Based on this idea, we propose a new depth estimation method using the diffraction fringes of a cell; we call this method “depth-from-diffraction.” Since this method can estimate the depth from only a single defocused image, the depth estimation could be performed extremely rapidly. Once the depth is estimated, focusing can be easily realized by moving the focal plane to the estimated depth, or moving the specimen onto the focal plane.

Fig. 1. Diffraction images of yeast and paramecium cells at three focal positions. The yeast cell has a spherical body about 5 μm in diameter. Paramecium is a motile cell with an ellipsoidal body whose longitudinal length is from 100 to 200 μm. The paramecium cell was held in a micro-capillary to keep it in the field of view. In the case of the yeast cell, an intensity variance was observed in the interior of the cell. No clear inner fringe was observed.
Fig. 2. Block diagram of the experimental set-up.

3. Experiments

3.1. Experimental set-up

To confirm the effectiveness of the proposed method, we developed the system shown in Fig. 2. The system consisted of an optical microscope (BX50WI, OLYMPUS), a computer vision system (I-CPV), an XYZ automated stage, and a personal computer (PC) running a real-time OS (ART-Linux, Moving Eye) for control. We also developed both programs to process images on the I-CPV system, and to control whole system on the PC.

A bright-field image of a target paramecium with KÖhler illumination was magnified with

Table 1. Specifications of the XYZ automated stage

table-icon
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a 20-times objective lens (N.A. 0.46, UMPlanFl, OLYMPUS) and projected onto the vision system. As described above, the diffraction pattern of the paramecium depends on its depth position.

Note that the pattern also depends on the diameter of the aperture stop of the illumination optical system, because the range of incident angles of the illumination light is determined by this diameter. In our experiments, we adjusted the stop diameter so that the diffraction pattern of the cell was clearly visible to the vision system.

To realize high-speed focusing, the vision system must be capable of high-speed image acquisition and processing. Therefore, the vision system we adopted was the so-called I-CPV system developed by Hamamatsu Photonics K. K. [7

7. H. Toyoda, N. Mukohzaka, K. Nakamura, M. Takumi, S. Mizuno, and M. Ishikawa, “1ms column-parallel vision system coupled with an image intensifier; I-CPV,” in Proceedings of Symp. High Speed Photography and Photonics 2001, vol. 5-1, 2001, pp. 89–92 (in Japanese).

]. This was composed of a column parallel vision (CPV) system [8

8. Y. Nakabo, M. Ishikawa, H. Toyoda, and S. Mizuno, “1ms column parallel vision system and it’s application of high speed target tracking,” in Proceedings of the IEEE International Conference on Robotics & Automation (Institute of Electrical and Electronics Engineers, New York,2000), pp. 650–655.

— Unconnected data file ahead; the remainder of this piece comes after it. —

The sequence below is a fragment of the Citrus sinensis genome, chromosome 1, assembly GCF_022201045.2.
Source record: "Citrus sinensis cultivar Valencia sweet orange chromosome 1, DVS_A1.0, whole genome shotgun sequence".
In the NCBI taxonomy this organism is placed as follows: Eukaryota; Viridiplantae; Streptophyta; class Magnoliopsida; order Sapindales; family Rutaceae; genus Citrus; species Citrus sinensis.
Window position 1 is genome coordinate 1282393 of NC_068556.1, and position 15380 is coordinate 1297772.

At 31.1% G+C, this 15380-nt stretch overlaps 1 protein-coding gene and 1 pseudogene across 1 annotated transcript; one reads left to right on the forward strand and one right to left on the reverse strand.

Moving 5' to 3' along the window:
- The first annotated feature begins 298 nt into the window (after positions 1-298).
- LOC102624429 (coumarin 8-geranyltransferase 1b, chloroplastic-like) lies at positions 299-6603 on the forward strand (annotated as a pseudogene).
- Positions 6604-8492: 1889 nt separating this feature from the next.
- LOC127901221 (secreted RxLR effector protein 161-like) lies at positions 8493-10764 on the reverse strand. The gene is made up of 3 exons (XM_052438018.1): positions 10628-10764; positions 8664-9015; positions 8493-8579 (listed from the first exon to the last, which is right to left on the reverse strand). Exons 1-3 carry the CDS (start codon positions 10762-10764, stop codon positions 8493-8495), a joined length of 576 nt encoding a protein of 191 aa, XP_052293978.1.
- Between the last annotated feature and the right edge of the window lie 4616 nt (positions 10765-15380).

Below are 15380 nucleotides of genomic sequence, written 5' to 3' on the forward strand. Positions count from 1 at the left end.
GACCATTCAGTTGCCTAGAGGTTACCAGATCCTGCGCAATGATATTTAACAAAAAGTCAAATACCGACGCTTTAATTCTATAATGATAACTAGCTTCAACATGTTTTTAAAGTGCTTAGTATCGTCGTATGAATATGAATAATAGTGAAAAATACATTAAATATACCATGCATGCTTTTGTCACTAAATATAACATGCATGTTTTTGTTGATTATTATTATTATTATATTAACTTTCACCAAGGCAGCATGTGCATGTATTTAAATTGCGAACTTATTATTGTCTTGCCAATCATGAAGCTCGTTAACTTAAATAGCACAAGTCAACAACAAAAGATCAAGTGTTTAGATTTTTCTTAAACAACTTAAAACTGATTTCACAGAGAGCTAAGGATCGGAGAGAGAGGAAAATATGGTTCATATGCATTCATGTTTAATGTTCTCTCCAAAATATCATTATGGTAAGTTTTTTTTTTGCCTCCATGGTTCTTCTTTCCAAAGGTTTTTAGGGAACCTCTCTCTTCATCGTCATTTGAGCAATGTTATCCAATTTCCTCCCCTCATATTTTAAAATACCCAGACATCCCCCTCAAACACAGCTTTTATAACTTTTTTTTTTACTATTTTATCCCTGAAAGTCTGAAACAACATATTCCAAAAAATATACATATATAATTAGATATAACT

] and an image intensifier. The CPV system can capture and process an 8-bit gray-scale image with 128 × 128 pixels at 1-kHz frame rate.

Wild-type Paramecium caudatum cells were adopted as specimens, which were cultured at 25 °C in a soy flour solution. Cells were collected together with the solution, filtered through a nylon mesh to remove debris, washed with mineral water without gas, and infused into a chamber. The chamber was a small tank with dimensions 15 mm × 15 mm × 150 μm, made of a glass slide forming the base and pieces of cut cover glasses forming the side walls, which were bonded together using optical cement.

The chamber was fixed on the XYZ stage so that its position could be controlled in three dimensions by the PC. The stage’s specifications are shown in Table 3.1. The step response time of all axes was around 50 ms. All axes were actuated by AC servomotors (HF-KP053(B), Mitsubishi Electric) driven by AC servo amplifiers (MR-J3-10A, Mitsubishi Electric).

3.2. Extraction of diffraction pattern features

An image processing algorithm was developed to estimate a specimen’s depth from the diffraction pattern. The area of a bright fringe was measured as a feature indicating the fringe interval, because it was easier to extract this area than the interval itself. Thus, the areas of the outer and inner bright fringes were used as image features (indexes). Details of the image processing are shown in Fig. 3. This image processing can be executed within 1 ms by the I-CPV.

This algorithm was developed for a single isolated cell. However, the depth-from-diffraction method itself can be applied to two or more cells, even when they are not isolated, since we can observe their diffraction pattern. The problem is how to extract the image features from the cells’ diffraction pattern. Both image features and diffraction pattern depend on cell type, distribution, shape and optical setup such as numerical aperture.

3.3. Profile measurement of the diffraction pattern features

Profiles of the calculated indexes were measured by varying the specimen’s position in the optical axis direction of the microscope (Z direction). The specimen was a paramecium cell held on the bottom slide glass of the chamber, with its longitudinal axis parallel to the slide glass. The chamber position was controlled with the XYZ stage. We define the Z coordinate to be parallel to the optical axis of the microscope and its origin to be the position of the focal plane. z > 0 means the specimen is closer to the objective lens than the focal plane. The indexes were measured while the specimen was scanned from z = - 50μm to z = 50μm in 2 s. The frame rate was 1000 samples/s and a total of 2000 indexes were measured.